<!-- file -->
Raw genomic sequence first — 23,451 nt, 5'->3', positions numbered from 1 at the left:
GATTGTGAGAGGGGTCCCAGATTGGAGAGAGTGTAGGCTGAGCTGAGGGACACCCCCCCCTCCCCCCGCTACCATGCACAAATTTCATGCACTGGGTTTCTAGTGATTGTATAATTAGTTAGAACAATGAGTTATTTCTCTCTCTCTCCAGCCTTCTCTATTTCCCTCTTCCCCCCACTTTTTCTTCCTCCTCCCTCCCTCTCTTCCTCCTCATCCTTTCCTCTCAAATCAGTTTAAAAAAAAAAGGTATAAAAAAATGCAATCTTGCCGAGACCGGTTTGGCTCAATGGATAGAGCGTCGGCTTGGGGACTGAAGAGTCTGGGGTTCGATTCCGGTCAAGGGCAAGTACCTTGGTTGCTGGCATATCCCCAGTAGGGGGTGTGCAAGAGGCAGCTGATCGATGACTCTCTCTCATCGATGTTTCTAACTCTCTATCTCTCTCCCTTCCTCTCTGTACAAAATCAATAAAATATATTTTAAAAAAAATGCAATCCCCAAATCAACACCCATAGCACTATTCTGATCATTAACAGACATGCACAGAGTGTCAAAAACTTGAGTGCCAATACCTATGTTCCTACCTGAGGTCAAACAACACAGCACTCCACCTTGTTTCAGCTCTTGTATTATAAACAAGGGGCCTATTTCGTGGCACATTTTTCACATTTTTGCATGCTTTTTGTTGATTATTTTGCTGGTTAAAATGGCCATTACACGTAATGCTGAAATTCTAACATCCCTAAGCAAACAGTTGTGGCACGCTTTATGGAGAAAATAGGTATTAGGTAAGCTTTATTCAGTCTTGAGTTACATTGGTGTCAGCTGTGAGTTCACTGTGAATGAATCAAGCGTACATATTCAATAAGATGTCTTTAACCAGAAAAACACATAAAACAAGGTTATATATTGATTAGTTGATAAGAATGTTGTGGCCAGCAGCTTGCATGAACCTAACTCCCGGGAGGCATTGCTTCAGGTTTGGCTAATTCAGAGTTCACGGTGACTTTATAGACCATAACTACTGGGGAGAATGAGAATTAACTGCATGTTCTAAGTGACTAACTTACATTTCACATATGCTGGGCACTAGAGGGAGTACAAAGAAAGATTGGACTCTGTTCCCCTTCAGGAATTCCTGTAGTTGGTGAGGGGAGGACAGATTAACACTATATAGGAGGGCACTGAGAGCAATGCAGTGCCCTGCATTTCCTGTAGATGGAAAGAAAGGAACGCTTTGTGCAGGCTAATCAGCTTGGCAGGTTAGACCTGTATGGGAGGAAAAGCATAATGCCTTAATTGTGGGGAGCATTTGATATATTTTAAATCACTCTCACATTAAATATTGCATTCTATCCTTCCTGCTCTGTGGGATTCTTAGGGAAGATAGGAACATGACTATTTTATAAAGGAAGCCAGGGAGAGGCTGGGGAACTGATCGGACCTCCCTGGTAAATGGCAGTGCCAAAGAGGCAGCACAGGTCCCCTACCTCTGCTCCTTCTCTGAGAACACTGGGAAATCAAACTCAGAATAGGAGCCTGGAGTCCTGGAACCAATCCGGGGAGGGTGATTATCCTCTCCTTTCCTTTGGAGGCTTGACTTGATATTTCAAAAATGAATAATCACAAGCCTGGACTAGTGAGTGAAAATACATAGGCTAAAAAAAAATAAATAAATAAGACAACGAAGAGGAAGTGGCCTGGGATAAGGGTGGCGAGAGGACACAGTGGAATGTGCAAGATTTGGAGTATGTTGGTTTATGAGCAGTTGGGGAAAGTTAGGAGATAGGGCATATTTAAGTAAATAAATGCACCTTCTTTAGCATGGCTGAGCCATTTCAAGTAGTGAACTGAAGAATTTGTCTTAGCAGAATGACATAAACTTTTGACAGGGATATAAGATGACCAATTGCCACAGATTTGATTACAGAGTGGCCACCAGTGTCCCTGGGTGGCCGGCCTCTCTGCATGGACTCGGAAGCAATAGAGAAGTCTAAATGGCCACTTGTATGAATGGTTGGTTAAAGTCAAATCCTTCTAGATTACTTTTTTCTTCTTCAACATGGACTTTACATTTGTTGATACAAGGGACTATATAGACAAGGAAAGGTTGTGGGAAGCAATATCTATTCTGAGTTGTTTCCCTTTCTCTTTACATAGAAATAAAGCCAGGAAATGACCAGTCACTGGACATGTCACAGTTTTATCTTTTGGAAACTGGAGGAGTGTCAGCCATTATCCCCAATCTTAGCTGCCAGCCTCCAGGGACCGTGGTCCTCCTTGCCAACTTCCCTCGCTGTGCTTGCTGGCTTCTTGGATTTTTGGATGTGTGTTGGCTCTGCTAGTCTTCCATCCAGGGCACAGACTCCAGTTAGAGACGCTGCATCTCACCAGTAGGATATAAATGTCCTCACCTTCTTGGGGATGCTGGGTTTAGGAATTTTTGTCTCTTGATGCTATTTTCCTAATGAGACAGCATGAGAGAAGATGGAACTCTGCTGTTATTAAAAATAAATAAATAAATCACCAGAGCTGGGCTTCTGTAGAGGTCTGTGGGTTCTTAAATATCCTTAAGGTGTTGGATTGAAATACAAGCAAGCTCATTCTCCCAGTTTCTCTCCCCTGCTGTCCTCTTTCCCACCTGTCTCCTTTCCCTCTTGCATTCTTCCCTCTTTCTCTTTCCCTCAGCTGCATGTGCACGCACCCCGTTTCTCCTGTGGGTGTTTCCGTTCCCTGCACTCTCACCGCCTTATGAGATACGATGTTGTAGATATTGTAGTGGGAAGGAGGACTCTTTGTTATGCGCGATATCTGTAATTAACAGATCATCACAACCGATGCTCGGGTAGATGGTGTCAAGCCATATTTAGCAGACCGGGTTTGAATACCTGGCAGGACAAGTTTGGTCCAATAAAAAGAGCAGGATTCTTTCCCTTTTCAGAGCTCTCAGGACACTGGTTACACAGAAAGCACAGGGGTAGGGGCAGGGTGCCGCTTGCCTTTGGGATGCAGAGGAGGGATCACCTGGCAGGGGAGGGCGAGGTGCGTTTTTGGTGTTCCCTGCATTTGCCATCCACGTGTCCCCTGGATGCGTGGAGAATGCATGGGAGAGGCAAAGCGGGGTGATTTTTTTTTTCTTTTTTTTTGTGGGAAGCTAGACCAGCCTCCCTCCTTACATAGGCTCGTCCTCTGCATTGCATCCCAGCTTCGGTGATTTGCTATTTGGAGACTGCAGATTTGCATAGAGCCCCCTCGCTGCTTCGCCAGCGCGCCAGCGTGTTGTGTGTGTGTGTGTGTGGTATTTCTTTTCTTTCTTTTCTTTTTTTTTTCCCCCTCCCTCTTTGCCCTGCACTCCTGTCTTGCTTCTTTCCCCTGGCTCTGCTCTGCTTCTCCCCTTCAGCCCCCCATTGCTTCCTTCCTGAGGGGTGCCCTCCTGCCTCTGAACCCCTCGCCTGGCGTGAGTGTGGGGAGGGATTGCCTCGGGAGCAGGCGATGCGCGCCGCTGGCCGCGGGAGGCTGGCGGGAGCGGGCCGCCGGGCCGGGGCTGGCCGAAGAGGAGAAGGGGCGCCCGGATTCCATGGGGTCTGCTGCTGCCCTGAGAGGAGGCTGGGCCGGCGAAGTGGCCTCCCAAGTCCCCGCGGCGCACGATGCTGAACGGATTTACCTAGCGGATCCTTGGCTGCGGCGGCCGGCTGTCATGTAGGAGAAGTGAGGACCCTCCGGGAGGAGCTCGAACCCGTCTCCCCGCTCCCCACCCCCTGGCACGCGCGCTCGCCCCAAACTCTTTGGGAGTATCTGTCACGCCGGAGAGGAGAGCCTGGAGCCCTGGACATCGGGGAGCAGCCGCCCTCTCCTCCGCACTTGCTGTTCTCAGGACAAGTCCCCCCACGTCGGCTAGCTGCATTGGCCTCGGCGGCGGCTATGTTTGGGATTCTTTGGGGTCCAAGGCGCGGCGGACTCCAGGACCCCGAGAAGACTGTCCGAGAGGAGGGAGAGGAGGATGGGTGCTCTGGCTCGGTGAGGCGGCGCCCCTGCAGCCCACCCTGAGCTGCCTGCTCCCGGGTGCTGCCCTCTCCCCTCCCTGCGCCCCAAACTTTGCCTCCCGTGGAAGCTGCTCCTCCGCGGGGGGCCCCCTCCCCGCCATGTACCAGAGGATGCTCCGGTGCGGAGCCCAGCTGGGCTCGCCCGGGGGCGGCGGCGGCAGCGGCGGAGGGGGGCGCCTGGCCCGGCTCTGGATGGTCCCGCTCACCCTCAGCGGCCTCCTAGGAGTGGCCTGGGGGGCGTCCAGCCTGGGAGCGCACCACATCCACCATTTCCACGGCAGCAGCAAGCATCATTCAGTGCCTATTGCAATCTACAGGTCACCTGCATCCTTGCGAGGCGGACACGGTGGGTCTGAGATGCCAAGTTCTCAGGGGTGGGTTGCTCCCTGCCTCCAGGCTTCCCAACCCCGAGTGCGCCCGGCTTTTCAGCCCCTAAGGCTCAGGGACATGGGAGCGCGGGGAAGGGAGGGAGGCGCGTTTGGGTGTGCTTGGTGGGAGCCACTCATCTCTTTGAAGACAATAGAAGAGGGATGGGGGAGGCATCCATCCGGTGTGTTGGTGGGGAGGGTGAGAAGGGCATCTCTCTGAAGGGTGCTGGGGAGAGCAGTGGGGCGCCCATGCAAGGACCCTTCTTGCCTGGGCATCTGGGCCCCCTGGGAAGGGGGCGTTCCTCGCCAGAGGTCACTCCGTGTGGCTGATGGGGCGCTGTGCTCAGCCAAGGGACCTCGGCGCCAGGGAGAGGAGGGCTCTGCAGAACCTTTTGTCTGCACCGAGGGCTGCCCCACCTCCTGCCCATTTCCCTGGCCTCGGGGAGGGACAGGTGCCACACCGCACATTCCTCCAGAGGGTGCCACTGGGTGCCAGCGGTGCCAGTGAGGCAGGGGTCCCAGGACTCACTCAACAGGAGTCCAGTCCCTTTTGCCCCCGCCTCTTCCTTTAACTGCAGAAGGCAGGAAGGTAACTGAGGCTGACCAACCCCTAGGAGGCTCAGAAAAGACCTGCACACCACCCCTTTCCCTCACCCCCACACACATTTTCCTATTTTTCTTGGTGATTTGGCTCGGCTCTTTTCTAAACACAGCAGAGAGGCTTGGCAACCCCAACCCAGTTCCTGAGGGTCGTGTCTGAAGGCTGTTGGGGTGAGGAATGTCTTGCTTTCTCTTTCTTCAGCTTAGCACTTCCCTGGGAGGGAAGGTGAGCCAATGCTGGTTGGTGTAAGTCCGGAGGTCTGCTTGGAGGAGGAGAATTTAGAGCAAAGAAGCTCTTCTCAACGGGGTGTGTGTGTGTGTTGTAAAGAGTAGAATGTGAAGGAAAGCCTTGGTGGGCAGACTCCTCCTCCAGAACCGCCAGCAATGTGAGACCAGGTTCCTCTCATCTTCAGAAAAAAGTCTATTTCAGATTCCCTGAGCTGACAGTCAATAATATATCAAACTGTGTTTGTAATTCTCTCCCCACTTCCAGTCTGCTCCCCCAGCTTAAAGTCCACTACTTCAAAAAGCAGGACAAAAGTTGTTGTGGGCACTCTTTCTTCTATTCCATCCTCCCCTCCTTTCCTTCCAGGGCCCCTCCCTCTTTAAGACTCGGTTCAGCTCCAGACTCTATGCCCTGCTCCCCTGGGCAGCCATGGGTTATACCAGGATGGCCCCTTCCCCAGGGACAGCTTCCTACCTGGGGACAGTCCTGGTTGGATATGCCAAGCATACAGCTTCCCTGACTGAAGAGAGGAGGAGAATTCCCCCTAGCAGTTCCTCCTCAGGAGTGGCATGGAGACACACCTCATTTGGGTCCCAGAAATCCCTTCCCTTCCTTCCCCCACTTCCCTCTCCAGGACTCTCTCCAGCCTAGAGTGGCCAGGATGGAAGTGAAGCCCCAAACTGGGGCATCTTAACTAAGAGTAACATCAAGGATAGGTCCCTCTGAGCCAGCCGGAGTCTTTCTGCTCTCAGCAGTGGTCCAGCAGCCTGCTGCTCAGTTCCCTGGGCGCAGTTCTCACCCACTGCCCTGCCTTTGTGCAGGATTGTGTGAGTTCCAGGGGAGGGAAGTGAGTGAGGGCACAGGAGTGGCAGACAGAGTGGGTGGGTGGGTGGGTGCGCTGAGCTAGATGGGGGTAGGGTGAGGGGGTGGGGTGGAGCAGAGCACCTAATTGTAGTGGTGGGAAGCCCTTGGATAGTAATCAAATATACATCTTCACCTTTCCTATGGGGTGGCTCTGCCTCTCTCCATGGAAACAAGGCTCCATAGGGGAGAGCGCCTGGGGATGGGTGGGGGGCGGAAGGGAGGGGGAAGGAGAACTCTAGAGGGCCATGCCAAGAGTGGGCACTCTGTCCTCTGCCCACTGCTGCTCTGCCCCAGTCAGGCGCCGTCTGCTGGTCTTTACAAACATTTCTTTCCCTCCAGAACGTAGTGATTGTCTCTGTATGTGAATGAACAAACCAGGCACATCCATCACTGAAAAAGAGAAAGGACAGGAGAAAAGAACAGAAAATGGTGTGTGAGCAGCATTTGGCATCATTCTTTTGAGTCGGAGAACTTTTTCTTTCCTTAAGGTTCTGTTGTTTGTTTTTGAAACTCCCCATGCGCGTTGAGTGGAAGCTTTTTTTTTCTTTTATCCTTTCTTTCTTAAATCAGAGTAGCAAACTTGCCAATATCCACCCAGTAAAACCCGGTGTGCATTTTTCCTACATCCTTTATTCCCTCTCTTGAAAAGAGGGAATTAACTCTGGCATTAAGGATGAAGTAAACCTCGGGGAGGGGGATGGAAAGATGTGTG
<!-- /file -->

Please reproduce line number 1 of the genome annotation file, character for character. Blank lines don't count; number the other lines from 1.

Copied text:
Raw genomic sequence first — 23,451 nt, 5'->3', positions numbered from 1 at the left: